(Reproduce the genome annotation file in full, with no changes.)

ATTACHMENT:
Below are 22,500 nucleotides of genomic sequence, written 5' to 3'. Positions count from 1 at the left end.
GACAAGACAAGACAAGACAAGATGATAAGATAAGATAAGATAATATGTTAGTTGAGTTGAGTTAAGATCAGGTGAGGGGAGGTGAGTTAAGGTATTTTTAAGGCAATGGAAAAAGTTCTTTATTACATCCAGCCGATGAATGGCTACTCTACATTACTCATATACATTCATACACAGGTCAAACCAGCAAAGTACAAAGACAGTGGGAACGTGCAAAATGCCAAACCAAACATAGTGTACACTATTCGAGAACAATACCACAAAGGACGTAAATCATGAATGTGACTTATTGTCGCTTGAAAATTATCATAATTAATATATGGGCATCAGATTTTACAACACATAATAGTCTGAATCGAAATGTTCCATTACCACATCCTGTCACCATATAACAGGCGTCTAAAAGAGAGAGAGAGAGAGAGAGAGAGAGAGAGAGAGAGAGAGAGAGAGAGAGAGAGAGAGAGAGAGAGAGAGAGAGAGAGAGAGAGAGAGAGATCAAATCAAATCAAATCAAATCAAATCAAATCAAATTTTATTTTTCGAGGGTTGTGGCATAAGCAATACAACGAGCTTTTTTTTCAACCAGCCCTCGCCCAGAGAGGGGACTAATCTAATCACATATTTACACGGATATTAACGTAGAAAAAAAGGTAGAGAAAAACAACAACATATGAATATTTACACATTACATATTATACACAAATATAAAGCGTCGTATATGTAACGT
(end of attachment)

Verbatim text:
Below are 22,500 nucleotides of genomic sequence, written 5' to 3'. Positions count from 1 at the left end.
GACAAGACAAGACAAGACAAGATGATAAGATAAGATAAGATAATATGTTAGTTGAGTTGAGTTAAGATCAGGTGAGGGGAGGTGAGTTAAGGTATTTTTAAGGCAATGGAAAAAGTTCTTTATTACATCCAGCCGATGAATGGCTACTCTACATTACTCATATACATTCATACACAGGTCAAACCAGCAAAGTACAAAGACAGTGGGAACGTGCAAAATGCCAAACCAAACATAGTGTACACTATTCGAGAACAATACCACAAAGGACGTAAATCATGAATGTGACTTATTGTCGCTTGAAAATTATCATAATTAATATATGGGCATCAGATTTTACAACACATAATAGTCTGAATCGAAATGTTCCATTACCACATCCTGTCACCATATAACAGGCGTCTAAAAGAGAGAGAGAGAGAGAGAGAGAGAGAGAGAGAGAGAGAGAGAGAGAGAGAGAGAGAGAGAGAGAGAGAGAGAGAGAGAGAGAGAGAGAGATCAAATCAAATCAAATCAAATCAAATCAAATCAAATTTTATTTTTCGAGGGTTGTGGCATAAGCAATACAACGAGCTTTTTTTTCAACCAGCCCTCGCCCAGAGAGGGGACTAATCTAATCACATATTTACACGGATATTAACGTAGAAAAAAAGGTAGAGAAAAACAACAACATATGAATATTTACACATTACATATTATACACAAATATAAAGCGTCGTATATGTAACGT